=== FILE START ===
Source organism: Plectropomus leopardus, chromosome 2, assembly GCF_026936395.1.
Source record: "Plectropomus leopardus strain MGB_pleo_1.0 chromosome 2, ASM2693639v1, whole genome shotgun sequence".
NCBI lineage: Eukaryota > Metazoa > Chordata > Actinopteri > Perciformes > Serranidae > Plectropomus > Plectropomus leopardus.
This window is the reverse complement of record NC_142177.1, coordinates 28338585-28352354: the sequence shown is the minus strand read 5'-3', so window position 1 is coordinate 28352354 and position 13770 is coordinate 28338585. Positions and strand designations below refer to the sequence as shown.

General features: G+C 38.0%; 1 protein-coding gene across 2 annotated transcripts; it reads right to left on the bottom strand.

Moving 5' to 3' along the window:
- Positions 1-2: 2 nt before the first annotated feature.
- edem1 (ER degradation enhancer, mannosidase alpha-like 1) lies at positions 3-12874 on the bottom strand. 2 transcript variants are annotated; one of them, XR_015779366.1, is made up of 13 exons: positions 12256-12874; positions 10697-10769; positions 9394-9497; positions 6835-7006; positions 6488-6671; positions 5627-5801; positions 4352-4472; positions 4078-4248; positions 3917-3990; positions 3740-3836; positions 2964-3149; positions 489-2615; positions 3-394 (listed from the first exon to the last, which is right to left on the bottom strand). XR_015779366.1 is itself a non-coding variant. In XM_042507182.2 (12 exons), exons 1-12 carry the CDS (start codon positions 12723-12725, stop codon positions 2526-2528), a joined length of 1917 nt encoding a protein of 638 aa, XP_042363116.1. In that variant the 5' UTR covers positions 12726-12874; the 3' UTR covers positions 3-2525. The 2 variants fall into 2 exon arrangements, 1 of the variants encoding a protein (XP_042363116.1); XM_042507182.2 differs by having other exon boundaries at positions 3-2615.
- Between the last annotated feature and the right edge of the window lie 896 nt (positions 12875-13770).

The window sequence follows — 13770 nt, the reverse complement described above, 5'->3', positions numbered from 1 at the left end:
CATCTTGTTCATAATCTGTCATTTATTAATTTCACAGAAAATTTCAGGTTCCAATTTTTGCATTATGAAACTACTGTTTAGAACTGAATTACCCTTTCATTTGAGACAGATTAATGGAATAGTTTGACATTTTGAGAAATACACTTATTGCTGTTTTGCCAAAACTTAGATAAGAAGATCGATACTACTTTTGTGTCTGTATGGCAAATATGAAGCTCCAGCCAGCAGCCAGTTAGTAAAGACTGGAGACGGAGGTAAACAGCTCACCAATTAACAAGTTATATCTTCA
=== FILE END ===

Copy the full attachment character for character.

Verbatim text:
Source organism: Plectropomus leopardus, chromosome 2, assembly GCF_026936395.1.
Source record: "Plectropomus leopardus strain MGB_pleo_1.0 chromosome 2, ASM2693639v1, whole genome shotgun sequence".
NCBI lineage: Eukaryota > Metazoa > Chordata > Actinopteri > Perciformes > Serranidae > Plectropomus > Plectropomus leopardus.
This window is the reverse complement of record NC_142177.1, coordinates 28338585-28352354: the sequence shown is the minus strand read 5'-3', so window position 1 is coordinate 28352354 and position 13770 is coordinate 28338585. Positions and strand designations below refer to the sequence as shown.

General features: G+C 38.0%; 1 protein-coding gene across 2 annotated transcripts; it reads right to left on the bottom strand.

Moving 5' to 3' along the window:
- Positions 1-2: 2 nt before the first annotated feature.
- edem1 (ER degradation enhancer, mannosidase alpha-like 1) lies at positions 3-12874 on the bottom strand. 2 transcript variants are annotated; one of them, XR_015779366.1, is made up of 13 exons: positions 12256-12874; positions 10697-10769; positions 9394-9497; positions 6835-7006; positions 6488-6671; positions 5627-5801; positions 4352-4472; positions 4078-4248; positions 3917-3990; positions 3740-3836; positions 2964-3149; positions 489-2615; positions 3-394 (listed from the first exon to the last, which is right to left on the bottom strand). XR_015779366.1 is itself a non-coding variant. In XM_042507182.2 (12 exons), exons 1-12 carry the CDS (start codon positions 12723-12725, stop codon positions 2526-2528), a joined length of 1917 nt encoding a protein of 638 aa, XP_042363116.1. In that variant the 5' UTR covers positions 12726-12874; the 3' UTR covers positions 3-2525. The 2 variants fall into 2 exon arrangements, 1 of the variants encoding a protein (XP_042363116.1); XM_042507182.2 differs by having other exon boundaries at positions 3-2615.
- Between the last annotated feature and the right edge of the window lie 896 nt (positions 12875-13770).

The window sequence follows — 13770 nt, the reverse complement described above, 5'->3', positions numbered from 1 at the left end:
CATCTTGTTCATAATCTGTCATTTATTAATTTCACAGAAAATTTCAGGTTCCAATTTTTGCATTATGAAACTACTGTTTAGAACTGAATTACCCTTTCATTTGAGACAGATTAATGGAATAGTTTGACATTTTGAGAAATACACTTATTGCTGTTTTGCCAAAACTTAGATAAGAAGATCGATACTACTTTTGTGTCTGTATGGCAAATATGAAGCTCCAGCCAGCAGCCAGTTAGTAAAGACTGGAGACGGAGGTAAACAGCTCACCAATTAACAAGTTATATCTTCA